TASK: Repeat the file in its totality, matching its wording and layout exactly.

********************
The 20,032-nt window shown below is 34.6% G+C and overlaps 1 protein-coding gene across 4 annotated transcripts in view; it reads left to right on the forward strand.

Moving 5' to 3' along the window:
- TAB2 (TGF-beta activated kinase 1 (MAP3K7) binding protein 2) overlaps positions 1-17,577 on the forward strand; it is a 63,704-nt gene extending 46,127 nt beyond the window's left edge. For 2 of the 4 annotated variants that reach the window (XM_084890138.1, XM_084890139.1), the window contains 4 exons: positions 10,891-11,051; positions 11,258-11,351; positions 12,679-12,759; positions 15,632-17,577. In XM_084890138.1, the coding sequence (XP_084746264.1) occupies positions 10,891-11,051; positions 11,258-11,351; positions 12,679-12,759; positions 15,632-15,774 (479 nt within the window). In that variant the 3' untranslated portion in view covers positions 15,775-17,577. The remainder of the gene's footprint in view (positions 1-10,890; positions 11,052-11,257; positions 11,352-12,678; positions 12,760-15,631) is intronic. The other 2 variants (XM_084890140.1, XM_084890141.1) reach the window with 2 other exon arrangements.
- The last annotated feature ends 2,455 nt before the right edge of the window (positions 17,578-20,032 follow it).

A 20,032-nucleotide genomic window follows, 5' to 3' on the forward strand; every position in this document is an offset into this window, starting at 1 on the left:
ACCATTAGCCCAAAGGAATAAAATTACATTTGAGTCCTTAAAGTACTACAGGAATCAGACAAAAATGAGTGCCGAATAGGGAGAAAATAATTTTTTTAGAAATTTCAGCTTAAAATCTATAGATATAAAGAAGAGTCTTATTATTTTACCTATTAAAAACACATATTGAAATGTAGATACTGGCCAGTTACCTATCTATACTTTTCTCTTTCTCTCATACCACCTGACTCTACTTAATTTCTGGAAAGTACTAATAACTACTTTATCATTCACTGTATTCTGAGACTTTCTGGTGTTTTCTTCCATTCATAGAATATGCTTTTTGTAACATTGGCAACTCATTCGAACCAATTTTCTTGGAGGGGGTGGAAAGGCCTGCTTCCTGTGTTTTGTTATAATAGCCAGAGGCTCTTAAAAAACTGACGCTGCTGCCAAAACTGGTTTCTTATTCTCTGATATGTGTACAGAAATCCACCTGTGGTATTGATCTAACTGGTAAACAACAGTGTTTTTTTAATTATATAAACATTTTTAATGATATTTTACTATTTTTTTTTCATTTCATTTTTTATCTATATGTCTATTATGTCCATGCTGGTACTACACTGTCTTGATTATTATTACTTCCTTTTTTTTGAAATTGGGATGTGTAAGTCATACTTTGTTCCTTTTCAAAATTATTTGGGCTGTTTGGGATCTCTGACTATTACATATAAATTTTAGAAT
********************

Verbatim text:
The 20,032-nt window shown below is 34.6% G+C and overlaps 1 protein-coding gene across 4 annotated transcripts in view; it reads left to right on the forward strand.

Moving 5' to 3' along the window:
- TAB2 (TGF-beta activated kinase 1 (MAP3K7) binding protein 2) overlaps positions 1-17,577 on the forward strand; it is a 63,704-nt gene extending 46,127 nt beyond the window's left edge. For 2 of the 4 annotated variants that reach the window (XM_084890138.1, XM_084890139.1), the window contains 4 exons: positions 10,891-11,051; positions 11,258-11,351; positions 12,679-12,759; positions 15,632-17,577. In XM_084890138.1, the coding sequence (XP_084746264.1) occupies positions 10,891-11,051; positions 11,258-11,351; positions 12,679-12,759; positions 15,632-15,774 (479 nt within the window). In that variant the 3' untranslated portion in view covers positions 15,775-17,577. The remainder of the gene's footprint in view (positions 1-10,890; positions 11,052-11,257; positions 11,352-12,678; positions 12,760-15,631) is intronic. The other 2 variants (XM_084890140.1, XM_084890141.1) reach the window with 2 other exon arrangements.
- The last annotated feature ends 2,455 nt before the right edge of the window (positions 17,578-20,032 follow it).

A 20,032-nucleotide genomic window follows, 5' to 3' on the forward strand; every position in this document is an offset into this window, starting at 1 on the left:
ACCATTAGCCCAAAGGAATAAAATTACATTTGAGTCCTTAAAGTACTACAGGAATCAGACAAAAATGAGTGCCGAATAGGGAGAAAATAATTTTTTTAGAAATTTCAGCTTAAAATCTATAGATATAAAGAAGAGTCTTATTATTTTACCTATTAAAAACACATATTGAAATGTAGATACTGGCCAGTTACCTATCTATACTTTTCTCTTTCTCTCATACCACCTGACTCTACTTAATTTCTGGAAAGTACTAATAACTACTTTATCATTCACTGTATTCTGAGACTTTCTGGTGTTTTCTTCCATTCATAGAATATGCTTTTTGTAACATTGGCAACTCATTCGAACCAATTTTCTTGGAGGGGGTGGAAAGGCCTGCTTCCTGTGTTTTGTTATAATAGCCAGAGGCTCTTAAAAAACTGACGCTGCTGCCAAAACTGGTTTCTTATTCTCTGATATGTGTACAGAAATCCACCTGTGGTATTGATCTAACTGGTAAACAACAGTGTTTTTTTAATTATATAAACATTTTTAATGATATTTTACTATTTTTTTTTCATTTCATTTTTTATCTATATGTCTATTATGTCCATGCTGGTACTACACTGTCTTGATTATTATTACTTCCTTTTTTTTGAAATTGGGATGTGTAAGTCATACTTTGTTCCTTTTCAAAATTATTTGGGCTGTTTGGGATCTCTGACTATTACATATAAATTTTAGAAT